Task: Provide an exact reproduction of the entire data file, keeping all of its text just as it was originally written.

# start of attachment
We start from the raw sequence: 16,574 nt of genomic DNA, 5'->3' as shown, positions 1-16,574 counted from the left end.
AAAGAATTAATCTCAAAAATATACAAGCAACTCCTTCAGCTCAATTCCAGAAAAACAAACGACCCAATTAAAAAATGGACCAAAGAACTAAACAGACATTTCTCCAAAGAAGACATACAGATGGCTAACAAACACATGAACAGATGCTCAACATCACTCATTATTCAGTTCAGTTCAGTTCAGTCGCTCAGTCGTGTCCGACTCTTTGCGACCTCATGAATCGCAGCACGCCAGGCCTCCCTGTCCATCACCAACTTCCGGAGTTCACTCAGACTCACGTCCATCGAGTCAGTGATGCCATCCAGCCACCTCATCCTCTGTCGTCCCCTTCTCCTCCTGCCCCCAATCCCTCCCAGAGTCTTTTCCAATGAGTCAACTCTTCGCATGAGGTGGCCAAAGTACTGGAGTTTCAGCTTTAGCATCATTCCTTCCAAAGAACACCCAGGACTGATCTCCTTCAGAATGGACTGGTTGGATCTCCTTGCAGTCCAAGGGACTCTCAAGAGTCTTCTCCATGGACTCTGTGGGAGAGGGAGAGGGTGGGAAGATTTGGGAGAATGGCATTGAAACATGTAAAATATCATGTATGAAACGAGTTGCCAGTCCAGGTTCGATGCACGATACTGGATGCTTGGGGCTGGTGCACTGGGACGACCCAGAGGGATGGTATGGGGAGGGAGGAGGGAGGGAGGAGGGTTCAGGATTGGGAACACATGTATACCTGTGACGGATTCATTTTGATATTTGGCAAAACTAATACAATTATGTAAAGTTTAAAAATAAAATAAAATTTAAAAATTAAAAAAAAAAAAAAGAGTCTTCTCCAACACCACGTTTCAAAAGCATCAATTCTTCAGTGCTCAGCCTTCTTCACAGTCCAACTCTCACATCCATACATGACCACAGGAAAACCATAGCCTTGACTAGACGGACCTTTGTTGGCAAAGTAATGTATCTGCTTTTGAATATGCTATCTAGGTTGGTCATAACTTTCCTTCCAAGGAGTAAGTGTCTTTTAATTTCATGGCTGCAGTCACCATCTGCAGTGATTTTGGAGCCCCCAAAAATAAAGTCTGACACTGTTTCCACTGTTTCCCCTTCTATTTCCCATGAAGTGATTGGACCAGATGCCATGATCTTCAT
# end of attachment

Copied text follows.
We start from the raw sequence: 16,574 nt of genomic DNA, 5'->3' as shown, positions 1-16,574 counted from the left end.
AAAGAATTAATCTCAAAAATATACAAGCAACTCCTTCAGCTCAATTCCAGAAAAACAAACGACCCAATTAAAAAATGGACCAAAGAACTAAACAGACATTTCTCCAAAGAAGACATACAGATGGCTAACAAACACATGAACAGATGCTCAACATCACTCATTATTCAGTTCAGTTCAGTTCAGTCGCTCAGTCGTGTCCGACTCTTTGCGACCTCATGAATCGCAGCACGCCAGGCCTCCCTGTCCATCACCAACTTCCGGAGTTCACTCAGACTCACGTCCATCGAGTCAGTGATGCCATCCAGCCACCTCATCCTCTGTCGTCCCCTTCTCCTCCTGCCCCCAATCCCTCCCAGAGTCTTTTCCAATGAGTCAACTCTTCGCATGAGGTGGCCAAAGTACTGGAGTTTCAGCTTTAGCATCATTCCTTCCAAAGAACACCCAGGACTGATCTCCTTCAGAATGGACTGGTTGGATCTCCTTGCAGTCCAAGGGACTCTCAAGAGTCTTCTCCATGGACTCTGTGGGAGAGGGAGAGGGTGGGAAGATTTGGGAGAATGGCATTGAAACATGTAAAATATCATGTATGAAACGAGTTGCCAGTCCAGGTTCGATGCACGATACTGGATGCTTGGGGCTGGTGCACTGGGACGACCCAGAGGGATGGTATGGGGAGGGAGGAGGGAGGGAGGAGGGTTCAGGATTGGGAACACATGTATACCTGTGACGGATTCATTTTGATATTTGGCAAAACTAATACAATTATGTAAAGTTTAAAAATAAAATAAAATTTAAAAATTAAAAAAAAAAAAAAGAGTCTTCTCCAACACCACGTTTCAAAAGCATCAATTCTTCAGTGCTCAGCCTTCTTCACAGTCCAACTCTCACATCCATACATGACCACAGGAAAACCATAGCCTTGACTAGACGGACCTTTGTTGGCAAAGTAATGTATCTGCTTTTGAATATGCTATCTAGGTTGGTCATAACTTTCCTTCCAAGGAGTAAGTGTCTTTTAATTTCATGGCTGCAGTCACCATCTGCAGTGATTTTGGAGCCCCCAAAAATAAAGTCTGACACTGTTTCCACTGTTTCCCCTTCTATTTCCCATGAAGTGATTGGACCAGATGCCATGATCTTCAT